Cormac McCarthy Opens Up About The Road, Blood Meridian, and More

cormac-mccarthyCormac  McCarthy is notorious for demurring from the spotlight. When he does indulge in public appearances, it is rare. So his recent conversation with the Wall Street Journal comes with some expectations. A lot of the interview is constituted by McCarthy’s own personal style, the desire for a more intimate atmosphere as he writes (in contrast with the collaborative aspects of cinema), and most importantly, the particulars of an adaptation of The Road.

Much of the problem of an adaptation is that the narrative is ambiguous. There is rarely a sense of the history of the story, as if it’s disassociated from time and place, which puts the onus squarely on the emotional elements, the father and the son. It’s interesting to note that Cormac McCarthy doesn’t have an opinion on many of the parts that he intentionally left void, such as the disaster that preceded the events of the book:

A lot of people ask me. I don’t have an opinion. At the Santa Fe Institute I’m with scientists of all disciplines, and some of them in geology said it looked like a meteor to them. But it could be anything—volcanic activity or it could be nuclear war. It is not really important.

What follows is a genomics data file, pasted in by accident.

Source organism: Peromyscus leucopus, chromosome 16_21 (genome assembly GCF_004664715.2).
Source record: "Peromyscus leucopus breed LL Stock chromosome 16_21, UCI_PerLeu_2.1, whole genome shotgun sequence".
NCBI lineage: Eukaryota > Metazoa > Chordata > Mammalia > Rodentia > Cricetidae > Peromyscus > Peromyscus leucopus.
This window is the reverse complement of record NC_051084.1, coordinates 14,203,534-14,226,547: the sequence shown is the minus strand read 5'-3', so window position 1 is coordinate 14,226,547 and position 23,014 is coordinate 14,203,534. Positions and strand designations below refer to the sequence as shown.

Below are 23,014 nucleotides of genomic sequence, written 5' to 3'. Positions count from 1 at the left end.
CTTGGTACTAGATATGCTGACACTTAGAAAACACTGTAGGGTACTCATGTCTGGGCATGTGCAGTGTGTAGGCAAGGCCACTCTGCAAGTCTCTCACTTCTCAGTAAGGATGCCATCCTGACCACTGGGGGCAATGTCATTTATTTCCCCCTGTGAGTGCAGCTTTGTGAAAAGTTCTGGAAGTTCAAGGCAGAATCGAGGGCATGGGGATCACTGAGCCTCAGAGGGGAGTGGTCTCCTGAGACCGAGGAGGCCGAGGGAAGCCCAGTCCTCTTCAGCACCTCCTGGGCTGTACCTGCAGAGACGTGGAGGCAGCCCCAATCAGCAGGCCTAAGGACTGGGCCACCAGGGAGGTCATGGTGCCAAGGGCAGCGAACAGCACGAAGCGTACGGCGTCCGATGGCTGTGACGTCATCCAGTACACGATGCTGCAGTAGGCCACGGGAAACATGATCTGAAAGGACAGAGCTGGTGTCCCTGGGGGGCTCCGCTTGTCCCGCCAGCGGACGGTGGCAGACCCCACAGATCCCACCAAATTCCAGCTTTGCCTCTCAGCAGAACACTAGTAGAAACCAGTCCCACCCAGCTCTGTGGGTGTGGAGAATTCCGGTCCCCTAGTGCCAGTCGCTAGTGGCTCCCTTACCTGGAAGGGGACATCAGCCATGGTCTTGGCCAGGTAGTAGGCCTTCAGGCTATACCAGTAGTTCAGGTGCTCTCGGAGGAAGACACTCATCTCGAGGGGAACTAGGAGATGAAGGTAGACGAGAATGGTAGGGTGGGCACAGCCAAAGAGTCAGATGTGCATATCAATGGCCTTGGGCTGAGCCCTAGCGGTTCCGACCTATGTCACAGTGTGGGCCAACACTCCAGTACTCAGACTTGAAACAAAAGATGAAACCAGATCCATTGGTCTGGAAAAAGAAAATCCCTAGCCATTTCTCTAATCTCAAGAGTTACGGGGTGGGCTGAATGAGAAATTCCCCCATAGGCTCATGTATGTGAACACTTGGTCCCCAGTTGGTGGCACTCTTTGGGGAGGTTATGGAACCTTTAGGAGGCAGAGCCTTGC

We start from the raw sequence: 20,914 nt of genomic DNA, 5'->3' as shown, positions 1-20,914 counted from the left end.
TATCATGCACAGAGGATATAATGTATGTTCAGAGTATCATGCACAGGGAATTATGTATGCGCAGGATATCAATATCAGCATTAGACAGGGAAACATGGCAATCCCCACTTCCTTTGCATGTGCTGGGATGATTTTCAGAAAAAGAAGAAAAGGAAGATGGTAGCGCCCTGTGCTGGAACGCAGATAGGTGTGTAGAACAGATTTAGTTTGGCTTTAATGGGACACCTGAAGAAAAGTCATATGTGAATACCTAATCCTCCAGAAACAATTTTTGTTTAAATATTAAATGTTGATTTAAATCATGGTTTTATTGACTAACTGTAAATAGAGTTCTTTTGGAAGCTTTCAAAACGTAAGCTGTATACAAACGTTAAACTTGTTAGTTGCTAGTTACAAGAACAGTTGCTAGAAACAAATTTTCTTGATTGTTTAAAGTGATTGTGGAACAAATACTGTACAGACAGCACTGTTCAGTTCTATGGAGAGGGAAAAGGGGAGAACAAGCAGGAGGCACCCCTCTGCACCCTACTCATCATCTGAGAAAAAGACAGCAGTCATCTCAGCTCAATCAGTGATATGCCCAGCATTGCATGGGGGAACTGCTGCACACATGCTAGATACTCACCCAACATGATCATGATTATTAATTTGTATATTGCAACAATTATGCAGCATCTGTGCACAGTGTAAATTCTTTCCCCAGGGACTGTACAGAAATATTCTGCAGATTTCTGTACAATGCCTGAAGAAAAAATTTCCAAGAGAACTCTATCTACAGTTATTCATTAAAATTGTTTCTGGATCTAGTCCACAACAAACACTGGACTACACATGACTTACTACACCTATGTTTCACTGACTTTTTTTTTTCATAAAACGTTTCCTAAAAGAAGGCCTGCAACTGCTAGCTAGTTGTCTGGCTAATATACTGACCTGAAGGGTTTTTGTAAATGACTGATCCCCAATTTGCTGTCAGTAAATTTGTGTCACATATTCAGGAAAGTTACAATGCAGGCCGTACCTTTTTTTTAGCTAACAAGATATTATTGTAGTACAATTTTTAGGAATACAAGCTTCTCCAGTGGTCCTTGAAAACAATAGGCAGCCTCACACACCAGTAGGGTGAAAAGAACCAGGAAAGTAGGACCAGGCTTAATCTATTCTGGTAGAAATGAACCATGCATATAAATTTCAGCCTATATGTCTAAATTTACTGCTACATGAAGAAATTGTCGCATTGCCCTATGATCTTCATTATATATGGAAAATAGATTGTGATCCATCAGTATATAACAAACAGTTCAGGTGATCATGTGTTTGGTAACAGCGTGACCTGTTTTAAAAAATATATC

A lot of artists are like this when it comes to something like an ambiguous ending, since they consider themselves as much captive to the world that they are creating, not necessarily having control of every facet of the process. I’d like to think that it was a man-made apocalypse, for the very reason that man often endangers the very thing that he tries to protect, such as the love between father and son. It works well given the themes of the story, but the great thing about interpretation is that no one is necessarily right (though you could be wrong). McCarthy also discussed the possibility of a Blood Meridian adaptation:

WSJ: People have said “Blood Meridian” is unfilmable because of the sheer darkness and violence of the story.

CM: That’s all crap. The fact that’s it’s a bleak and bloody story has nothing to do with whether or not you can put it on the screen. That’s not the issue. The issue is it would be very difficult to do and would require someone with a bountiful imagination and a lot of balls. But the payoff could be extraordinary.

Those two qualities, imagination and balls, are practically prerequisites for directing a McCarthy film. The rest of the interview, though long, is also worth reading.